LANDON RONALD (1873 - 1938)
The illegitimate son of the successful song writer Henry Russell by Hannah de Lara, Landon Ronald studied at the Royal College of Music with, amongst others, Stanford and Parry, and made his debut as a conductor when only seventeen at the Lyric Theatre in London. After working as a répétiteur with Augustus Harris’s Italian Opera at Covent Garden, and touring America as pianist to Dame Nellie Melba, he made his first appearance as a conductor at Covent Garden with Gounod’s Faust in 1896, and also conducted opera at the Theatre Royal, Drury Lane. Between 1898 and 1902 he conducted musical comedy in London’s West End and concerts in Blackpool during the summer months, activities which are indicative of the limited opportunities available to conductors in England at this time. However, a completely new direction in Ronald’s career opened up in 1901 when he was approached by Fred Gaisberg of The Gramophone Company to be the company’s musical adviser. Gaisberg realised that with his excellent contacts, Ronald could give the new company the musical and social reputations that it believed it needed in order to grow. Ronald was instrumental in securing for the company the first recordings of two of the most famous sopranos of the day, Adelina Patti and Dame Nellie Melba, as well as of many other musicians. ‘Never have I known such courtesy combined with such persuasion. They simply would not leave me alone…’ Melba later recalled.
Following the formation of the London Symphony Orchestra in 1904 Ronald was invited to conduct the new orchestra regularly and this led to engagements abroad: he conducted the first performance in Rome of his friend Sir Edward Elgar’s Symphony No. 1 in 1909, and Elgar dedicated his Falstaff to him. Between 1909 and 1914 he was the conductor of the New Symphony Orchestra in London, and between 1916 and 1920 of the Scottish Orchestra. As a guest he appeared regularly between 1907 and 1918 with the recently created Birmingham Symphony Orchestra, as well as with Beecham’s New Birmingham Symphony Orchestra towards the end of World War I. When the New Symphony Orchestra became the Royal Albert Hall Orchestra in 1915 Ronald was named as its conductor, a position he held until the orchestra ceased to exist after 1928. Under Ronald it became the first orchestra in England to have a recording contract, with The Gramophone Company.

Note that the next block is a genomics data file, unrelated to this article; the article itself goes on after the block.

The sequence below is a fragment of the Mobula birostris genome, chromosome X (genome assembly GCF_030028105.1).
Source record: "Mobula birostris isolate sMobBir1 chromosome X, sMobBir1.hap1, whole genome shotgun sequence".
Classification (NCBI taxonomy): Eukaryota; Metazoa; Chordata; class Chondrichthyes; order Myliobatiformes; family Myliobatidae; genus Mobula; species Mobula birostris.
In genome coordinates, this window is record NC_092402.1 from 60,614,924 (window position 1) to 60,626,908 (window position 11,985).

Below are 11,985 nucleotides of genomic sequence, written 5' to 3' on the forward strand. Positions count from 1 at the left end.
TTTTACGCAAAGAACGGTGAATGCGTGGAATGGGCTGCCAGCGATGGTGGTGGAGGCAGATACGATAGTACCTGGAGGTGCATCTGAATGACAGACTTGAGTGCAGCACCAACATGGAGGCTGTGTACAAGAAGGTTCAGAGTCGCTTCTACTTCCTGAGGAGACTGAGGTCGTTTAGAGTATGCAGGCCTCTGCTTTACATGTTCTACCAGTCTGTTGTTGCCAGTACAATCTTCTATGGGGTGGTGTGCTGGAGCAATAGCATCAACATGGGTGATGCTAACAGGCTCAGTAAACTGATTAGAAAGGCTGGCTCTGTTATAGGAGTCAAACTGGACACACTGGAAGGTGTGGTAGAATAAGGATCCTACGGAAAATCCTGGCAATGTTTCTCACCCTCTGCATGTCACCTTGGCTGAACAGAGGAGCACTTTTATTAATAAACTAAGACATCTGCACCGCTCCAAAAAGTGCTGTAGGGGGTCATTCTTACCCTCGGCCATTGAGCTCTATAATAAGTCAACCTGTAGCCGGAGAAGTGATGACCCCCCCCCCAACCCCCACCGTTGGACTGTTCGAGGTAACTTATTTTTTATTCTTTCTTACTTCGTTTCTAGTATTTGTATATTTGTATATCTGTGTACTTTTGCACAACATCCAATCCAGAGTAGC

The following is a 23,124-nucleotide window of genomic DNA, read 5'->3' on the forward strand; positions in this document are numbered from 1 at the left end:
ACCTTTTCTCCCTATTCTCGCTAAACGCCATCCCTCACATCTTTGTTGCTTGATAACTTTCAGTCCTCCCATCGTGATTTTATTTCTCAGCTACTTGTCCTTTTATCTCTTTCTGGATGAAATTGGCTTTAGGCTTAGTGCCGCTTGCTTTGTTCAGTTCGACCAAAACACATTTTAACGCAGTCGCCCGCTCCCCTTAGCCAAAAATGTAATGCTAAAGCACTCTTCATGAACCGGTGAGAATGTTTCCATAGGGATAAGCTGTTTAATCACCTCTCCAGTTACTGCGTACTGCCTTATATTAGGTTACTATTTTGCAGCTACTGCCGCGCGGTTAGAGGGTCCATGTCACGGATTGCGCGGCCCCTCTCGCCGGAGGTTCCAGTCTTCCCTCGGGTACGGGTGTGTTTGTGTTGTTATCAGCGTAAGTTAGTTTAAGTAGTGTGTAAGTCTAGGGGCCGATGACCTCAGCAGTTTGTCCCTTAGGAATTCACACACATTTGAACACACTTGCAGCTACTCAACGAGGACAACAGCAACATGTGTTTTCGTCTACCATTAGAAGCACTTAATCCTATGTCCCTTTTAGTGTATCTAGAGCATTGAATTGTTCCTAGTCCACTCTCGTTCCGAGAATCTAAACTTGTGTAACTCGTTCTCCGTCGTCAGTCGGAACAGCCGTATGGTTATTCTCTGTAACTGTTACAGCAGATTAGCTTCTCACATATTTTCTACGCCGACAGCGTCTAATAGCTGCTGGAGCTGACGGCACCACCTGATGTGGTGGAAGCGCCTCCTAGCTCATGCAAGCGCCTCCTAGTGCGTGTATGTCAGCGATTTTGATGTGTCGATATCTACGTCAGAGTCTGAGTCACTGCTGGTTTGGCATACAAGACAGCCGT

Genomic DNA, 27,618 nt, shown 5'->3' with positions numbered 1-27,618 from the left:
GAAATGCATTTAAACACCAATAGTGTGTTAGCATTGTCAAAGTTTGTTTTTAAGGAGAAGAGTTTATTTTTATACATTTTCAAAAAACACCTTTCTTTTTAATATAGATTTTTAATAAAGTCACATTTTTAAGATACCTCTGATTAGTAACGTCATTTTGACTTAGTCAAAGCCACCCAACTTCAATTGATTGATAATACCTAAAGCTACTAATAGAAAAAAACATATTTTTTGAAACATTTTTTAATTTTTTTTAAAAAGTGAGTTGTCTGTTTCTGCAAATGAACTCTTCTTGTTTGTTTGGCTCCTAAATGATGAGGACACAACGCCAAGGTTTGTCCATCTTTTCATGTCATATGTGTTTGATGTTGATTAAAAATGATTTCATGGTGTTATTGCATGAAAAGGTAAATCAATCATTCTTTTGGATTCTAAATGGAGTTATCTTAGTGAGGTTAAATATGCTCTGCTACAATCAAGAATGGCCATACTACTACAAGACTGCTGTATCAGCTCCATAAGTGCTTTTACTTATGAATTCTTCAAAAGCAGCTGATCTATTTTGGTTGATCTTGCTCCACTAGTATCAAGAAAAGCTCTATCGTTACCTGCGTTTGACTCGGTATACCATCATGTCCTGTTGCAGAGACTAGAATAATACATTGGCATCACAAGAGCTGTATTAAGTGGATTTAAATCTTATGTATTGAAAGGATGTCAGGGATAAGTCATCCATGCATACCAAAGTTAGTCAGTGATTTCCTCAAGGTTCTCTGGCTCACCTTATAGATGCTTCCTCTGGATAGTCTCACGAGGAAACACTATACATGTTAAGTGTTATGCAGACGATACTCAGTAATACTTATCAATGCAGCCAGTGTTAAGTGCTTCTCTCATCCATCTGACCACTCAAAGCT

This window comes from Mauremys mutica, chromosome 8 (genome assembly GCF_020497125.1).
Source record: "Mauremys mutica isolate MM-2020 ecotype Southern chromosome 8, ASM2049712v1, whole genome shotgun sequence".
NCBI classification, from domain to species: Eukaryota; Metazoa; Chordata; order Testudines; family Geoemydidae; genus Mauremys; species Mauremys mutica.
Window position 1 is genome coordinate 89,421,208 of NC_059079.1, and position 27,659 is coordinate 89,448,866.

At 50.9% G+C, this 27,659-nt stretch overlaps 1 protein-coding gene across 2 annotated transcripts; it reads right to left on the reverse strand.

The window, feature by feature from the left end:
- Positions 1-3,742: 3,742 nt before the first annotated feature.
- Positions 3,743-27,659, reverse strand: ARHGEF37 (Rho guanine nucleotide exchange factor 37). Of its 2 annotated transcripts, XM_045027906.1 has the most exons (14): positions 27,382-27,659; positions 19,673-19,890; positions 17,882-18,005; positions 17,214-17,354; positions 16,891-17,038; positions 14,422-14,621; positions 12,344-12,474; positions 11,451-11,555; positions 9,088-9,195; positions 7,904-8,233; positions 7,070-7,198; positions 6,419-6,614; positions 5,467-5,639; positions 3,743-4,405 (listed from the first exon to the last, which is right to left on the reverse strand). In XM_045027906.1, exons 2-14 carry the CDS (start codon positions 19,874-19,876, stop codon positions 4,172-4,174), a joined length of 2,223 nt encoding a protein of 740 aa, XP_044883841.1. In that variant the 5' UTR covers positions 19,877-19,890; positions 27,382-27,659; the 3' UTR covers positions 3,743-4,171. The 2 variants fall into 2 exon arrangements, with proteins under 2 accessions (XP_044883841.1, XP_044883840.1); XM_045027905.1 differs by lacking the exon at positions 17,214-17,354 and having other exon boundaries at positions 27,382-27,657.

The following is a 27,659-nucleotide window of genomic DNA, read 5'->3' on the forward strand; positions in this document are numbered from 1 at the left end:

As a musical commentator in the popular press, an accomplished composer and the principal of the Guildhall School of Music from 1910 to 1938, Ronald exerted a strong influence upon British musical life. Beecham praised his ‘ease and grace’ as a conductor, and for many musicians of the period, such as Fritz Kreisler, he was the ideal accompanist. Ronald’s recording career may be divided into three phases: the first when he served as a piano accompanist, the second as an orchestral conductor of acoustic recordings, and the third in the same role following the introduction of electrical recording. He was honoured with a knighthood in 1922.
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